How to Fix Screen Burns on Your Nexus 6 or Other AMOLED Device
Many Nexus 6 owners, myself included, have already started to experience the dreaded burn-in issues that often come with AMOLED display technology. These displays are different than your typical LCD screen in that each pixel emits its own light instead of using a backlight, so this leaves AMOLED screens more susceptible to issues with dim or unresponsive pixels.
This is particularly true for portions of the screen that display static elements—Android's navigation bar, for instance. While apps that can revive such burned-in pixels have existed in the past, most of these were written for Samsung devices. And since Samsung is the only manufacturer that still uses physical buttons, on-screen buttons that have become burned-in cannot be treated with these apps.
But developer Brendon Sled has a brand new app that can fix all burned-in portions of an AMOLED display since it takes software navigation keys into consideration. It uses Android 5.0's built-in "Invert Colors" function to negate the effects of AMOLED burn-in—and I can personally vouch for its effectiveness as it has cured my own woes.
Step 1: Install AMOLED Burn-in Fixer
Sled's app is called AMOLED Burn-in Fixer, and it's available on the Google Play Store for free. Search it by name to get it installed, or use this link to jump straight to the install page.
Step 2: Test for Burn-In
AMOLED Burn-in Fixer offers an easy way to test your device for screen burn issues. From the app's main screen, select the "Test Burn-in" tab, then tap the "Hide UI" button.
The solid gray background that takes up your entire screen at this point makes it easy to identify burn-in issues. Pay close attention to the navigation and status bar areas, as these are the most susceptible.
Step 3: Fix the Burn-In
If you do indeed have screen burn-in on your device, head back over to the main tab to fix it. From here, you can let the app know whether you're having issues with burn-in on both the navigation and status bars, or just the navigation bar.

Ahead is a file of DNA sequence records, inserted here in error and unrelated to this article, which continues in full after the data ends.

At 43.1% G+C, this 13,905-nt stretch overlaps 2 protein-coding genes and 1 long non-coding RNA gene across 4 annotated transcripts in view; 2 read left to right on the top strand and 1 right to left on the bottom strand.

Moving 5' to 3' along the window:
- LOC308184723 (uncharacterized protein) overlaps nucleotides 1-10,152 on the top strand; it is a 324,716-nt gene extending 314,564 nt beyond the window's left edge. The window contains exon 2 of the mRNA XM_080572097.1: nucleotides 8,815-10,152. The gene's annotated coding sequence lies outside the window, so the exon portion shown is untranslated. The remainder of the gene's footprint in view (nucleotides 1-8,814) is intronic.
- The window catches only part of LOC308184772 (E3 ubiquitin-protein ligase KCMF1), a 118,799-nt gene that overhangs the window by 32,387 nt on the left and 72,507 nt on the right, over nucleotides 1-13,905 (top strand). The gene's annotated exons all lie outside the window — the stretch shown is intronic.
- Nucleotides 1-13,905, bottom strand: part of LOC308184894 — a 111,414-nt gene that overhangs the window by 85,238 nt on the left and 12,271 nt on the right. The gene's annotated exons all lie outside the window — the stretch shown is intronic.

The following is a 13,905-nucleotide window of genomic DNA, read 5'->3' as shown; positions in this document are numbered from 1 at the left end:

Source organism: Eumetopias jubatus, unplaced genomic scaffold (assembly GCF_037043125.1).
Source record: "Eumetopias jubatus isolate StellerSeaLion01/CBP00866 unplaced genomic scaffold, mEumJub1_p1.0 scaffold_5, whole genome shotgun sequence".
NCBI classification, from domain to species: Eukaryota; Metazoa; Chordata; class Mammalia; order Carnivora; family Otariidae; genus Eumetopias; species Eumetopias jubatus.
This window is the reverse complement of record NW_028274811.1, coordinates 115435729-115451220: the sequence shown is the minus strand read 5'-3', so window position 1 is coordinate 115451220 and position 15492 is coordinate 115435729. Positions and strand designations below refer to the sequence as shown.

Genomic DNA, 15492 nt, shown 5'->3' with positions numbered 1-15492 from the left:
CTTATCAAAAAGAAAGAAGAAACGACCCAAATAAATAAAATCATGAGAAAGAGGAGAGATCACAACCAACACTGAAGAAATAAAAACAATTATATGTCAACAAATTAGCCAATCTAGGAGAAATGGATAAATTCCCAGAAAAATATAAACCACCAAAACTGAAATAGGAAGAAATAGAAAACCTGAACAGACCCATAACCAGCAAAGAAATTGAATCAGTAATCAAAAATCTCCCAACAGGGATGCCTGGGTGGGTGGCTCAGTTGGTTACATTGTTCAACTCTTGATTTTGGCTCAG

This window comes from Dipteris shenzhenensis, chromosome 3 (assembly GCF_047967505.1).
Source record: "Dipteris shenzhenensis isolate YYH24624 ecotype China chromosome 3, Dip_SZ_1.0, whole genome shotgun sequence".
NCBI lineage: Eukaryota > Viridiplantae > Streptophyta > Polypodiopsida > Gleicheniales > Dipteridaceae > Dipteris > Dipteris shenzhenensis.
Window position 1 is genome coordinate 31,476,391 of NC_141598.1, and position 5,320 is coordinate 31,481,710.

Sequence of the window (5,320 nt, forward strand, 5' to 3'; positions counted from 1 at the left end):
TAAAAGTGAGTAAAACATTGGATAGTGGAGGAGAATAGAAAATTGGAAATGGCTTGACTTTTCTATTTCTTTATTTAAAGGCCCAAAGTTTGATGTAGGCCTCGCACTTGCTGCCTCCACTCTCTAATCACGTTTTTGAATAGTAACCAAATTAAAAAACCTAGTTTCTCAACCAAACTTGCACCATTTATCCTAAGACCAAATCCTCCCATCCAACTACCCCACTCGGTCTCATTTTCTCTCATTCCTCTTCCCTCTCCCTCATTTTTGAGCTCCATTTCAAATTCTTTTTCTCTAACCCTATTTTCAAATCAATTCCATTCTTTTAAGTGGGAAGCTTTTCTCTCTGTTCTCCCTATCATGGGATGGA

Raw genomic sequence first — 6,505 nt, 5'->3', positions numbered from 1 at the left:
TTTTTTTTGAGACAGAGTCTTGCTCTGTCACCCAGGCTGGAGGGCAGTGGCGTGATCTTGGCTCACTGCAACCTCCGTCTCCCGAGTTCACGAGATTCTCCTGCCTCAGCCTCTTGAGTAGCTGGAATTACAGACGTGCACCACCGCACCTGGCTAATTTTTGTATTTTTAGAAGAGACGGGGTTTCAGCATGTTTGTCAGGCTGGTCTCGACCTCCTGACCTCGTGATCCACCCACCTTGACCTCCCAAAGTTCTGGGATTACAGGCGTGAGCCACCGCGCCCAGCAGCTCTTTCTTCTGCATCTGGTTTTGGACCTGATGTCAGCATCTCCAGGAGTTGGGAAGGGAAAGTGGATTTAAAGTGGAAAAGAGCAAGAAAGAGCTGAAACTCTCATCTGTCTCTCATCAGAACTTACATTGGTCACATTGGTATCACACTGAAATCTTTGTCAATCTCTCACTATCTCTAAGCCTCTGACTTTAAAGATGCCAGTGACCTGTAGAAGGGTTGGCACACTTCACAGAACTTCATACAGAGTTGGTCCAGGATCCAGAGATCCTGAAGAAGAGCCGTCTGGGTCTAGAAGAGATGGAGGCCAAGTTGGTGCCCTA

Next, tap the "Enable Inverted Colors" button, and you'll be taken to an Android settings menu. From here, scroll down a bit, then toggle the switch next to "Color inversion."
After that, all of the elements on your screen will look like a photo negative. This is how the effects of burn-in will be reversed—by overlaying an inverted version of the burned-in elements.
Since this process will take some time, it would be a good idea to adjust your display timeout. Head to "Settings," then "Display," then set the "Sleep" value to 30 minutes.
Back in AMOLED Screen Burn-in Fixer, tap the "Hide Settings" button. At this point, only a negative version of the status bar and navigation bar should be visible.
Since your burn-in issues may be more or less extreme than the next guy, there's no perfect timetable as to how long you should leave this screen visible. I'd suggest disabling the inverted colors after 5 minutes, then using the "Test Burn-in" feature to see how much progress has been made.
For me, it took about 30 minutes of displaying the inverted screen to get rid of my burn-in issues—but it worked like a charm! How long did it take to get rid of your screen burn-in? Let us know in the comment section below, or drop us a line on Facebook, Google+, or Twitter.